not materialise, he started looking for work elsewhere. Besides, Steve Timms, a technical director at Cardiff also left the company when he sensed the mounting problems and the impending product disaster. Meanwhile, Dave Grant at Blackburn dissociated himself from the project. In addition, the staffs of VCS which less committed and had low motivation brought to no teamwork spirit. Last but not least, another root of the problems faced by VCS is related to the satisfaction of stakeholders. It is vital for managing the customer expectations’. However, VCS failed to satisfy its key client, though the product was nowhere near ready. It experienced ’lose-lose’ condition which if deliver any later, it will lose the client, if it deliver and the product doesn’t work, it still will lose the client. This problem raised was due to the weaknesses of the management to plan wisely and always having overoptimistic estimation which hardly achievable.

2) How do you suggest that it ensures that these problems ‘never happen again’? Use an appropriate framework to structure your arguments. Based on the root causes that had been identified and stated in question 1, at last we were able to come up with a few suggestions. They are put up an immediate post-mortem, get feedback from the team member, carry out staff evaluation and systematic staffs’ relocation, and ensuring the satisfaction of all stakeholders. The most important step before ending a particular activity or projects is conducting a post-mortem. Its main purpose is to provide a case history of the project which then can guide the documentation process and in the long-term perspectives, its can be a guideline to future similar projects. It can give the staff a clearer view or flow on what should be done and so on. Besides that, it also acts as a backup if any unexpected circumstances happen for example, the departure of technical director, Steve Timms who were well known for having everything in his head only without writing it down on paper; can be backed up through the documentation and it helped in smoothing the flow of the project. In addition, it also gives the project team a chance for calm reflection of the overall project activities, to talk about what went well and what could be done better for the next time. In order to hold a successful postmortem the project manager should ensure that it is listed as a task on the project planning and bring in an independent reviewer or facilitator into the post mortem so that they can give independent judgements from their point of view. Next, project manager should get feedback from all parties involved so that improvement or corrective action can be taken immediately. This is helpful to identify the satisfaction levels among the staff. In the context of this case, by gaining feedback from the team members, the project manager will be able to know what they desired actually. Afterward, proper improvement action should be taken. For example, maybe after knowing what actually happen on both sites, the upper management can delegate the project evenly between Cardiff and Blackburn’s staff. Moving on to third suggestion, the management should hold a transparent and comprehensive staff evaluation in order to give comprehensive feedback on their work quality. This way, it will prevent them from keep on being doubtful whether their work has met the company's standards or not. Whereas, a systematic relocation of staff will help in building a pool of good, committed people who can be called to carry out particular project activities for upcoming event. Last suggestion, ensuring the satisfaction of all stakeholders might be the most crucial factor especially the customers’ satisfaction as they are the ‘king’ in business world. In this case, the VCS product Version 3.0 should prioritize their customers’ satisfaction above anything else, by doing what had been promised and release the product right on the promised time. This is because the key element of a project success lies with the stakeholder, as they have the greatest potential to affect the work in progress, either positively or negatively. Ignoring them will only causes a bigger chance to lose them and at the meantime,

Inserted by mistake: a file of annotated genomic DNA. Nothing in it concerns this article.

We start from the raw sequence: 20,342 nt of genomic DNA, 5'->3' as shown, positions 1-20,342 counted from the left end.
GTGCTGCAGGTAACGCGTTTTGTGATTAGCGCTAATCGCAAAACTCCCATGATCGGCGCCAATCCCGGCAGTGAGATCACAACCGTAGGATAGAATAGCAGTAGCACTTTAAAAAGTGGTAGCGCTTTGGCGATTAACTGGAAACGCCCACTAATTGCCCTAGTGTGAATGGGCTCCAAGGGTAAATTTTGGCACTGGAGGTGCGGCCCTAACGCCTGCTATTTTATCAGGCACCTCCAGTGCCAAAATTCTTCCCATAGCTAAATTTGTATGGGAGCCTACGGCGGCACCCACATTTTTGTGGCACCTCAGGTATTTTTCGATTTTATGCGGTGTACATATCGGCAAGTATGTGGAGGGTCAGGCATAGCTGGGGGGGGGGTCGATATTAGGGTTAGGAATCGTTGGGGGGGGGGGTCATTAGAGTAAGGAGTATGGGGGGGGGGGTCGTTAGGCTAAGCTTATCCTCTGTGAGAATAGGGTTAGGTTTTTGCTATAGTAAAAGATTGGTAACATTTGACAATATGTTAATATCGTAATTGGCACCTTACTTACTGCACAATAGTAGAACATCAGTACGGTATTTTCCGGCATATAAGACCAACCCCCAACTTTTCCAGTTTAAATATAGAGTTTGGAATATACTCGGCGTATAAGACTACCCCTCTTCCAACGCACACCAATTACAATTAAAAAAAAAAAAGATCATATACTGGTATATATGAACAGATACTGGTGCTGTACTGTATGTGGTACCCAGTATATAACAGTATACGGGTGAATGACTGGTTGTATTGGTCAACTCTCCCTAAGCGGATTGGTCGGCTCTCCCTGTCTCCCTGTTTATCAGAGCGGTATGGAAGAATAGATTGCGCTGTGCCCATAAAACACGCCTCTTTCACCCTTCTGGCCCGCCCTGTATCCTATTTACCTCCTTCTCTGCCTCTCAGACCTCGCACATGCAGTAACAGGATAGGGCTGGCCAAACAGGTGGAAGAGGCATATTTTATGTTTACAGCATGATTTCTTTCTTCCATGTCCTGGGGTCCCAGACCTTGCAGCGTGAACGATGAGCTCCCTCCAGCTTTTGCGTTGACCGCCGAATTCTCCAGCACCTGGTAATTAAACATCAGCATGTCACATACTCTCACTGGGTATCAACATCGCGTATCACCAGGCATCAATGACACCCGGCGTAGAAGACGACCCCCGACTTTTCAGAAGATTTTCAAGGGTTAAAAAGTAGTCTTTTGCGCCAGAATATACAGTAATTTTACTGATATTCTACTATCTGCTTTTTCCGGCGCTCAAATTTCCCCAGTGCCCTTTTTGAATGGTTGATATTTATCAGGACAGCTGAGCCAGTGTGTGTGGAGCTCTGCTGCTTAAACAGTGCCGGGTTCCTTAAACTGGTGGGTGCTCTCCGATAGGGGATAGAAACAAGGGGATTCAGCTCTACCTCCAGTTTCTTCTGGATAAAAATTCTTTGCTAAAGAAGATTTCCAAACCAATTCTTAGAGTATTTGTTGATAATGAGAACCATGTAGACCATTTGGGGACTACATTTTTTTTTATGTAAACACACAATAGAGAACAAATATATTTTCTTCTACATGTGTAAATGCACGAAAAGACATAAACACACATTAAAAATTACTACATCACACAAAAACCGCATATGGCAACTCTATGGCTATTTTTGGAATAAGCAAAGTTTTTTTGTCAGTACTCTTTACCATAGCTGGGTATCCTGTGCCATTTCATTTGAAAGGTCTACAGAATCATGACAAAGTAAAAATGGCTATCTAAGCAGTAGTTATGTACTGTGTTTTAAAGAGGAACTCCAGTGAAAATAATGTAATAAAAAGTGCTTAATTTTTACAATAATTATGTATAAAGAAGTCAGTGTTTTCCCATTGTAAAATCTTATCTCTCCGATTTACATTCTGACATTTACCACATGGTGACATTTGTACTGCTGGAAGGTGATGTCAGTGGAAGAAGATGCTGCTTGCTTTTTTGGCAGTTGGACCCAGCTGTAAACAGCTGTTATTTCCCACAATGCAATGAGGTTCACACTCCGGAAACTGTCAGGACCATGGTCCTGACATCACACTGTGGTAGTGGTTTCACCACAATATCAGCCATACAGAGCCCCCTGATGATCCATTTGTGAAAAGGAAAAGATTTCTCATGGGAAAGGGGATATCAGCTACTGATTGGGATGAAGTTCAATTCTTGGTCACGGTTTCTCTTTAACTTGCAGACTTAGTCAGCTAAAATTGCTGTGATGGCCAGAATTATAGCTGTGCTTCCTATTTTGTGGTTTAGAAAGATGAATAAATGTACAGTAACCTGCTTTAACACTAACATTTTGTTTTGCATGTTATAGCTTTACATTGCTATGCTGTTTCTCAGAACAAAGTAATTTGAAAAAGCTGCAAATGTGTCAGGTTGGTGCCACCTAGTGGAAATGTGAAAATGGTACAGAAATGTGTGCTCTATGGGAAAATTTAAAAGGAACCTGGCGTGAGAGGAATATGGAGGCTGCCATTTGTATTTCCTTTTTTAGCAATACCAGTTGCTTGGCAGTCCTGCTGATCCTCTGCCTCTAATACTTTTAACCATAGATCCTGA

giving a greater opportunity to our competitor in gaining our customers’ attention.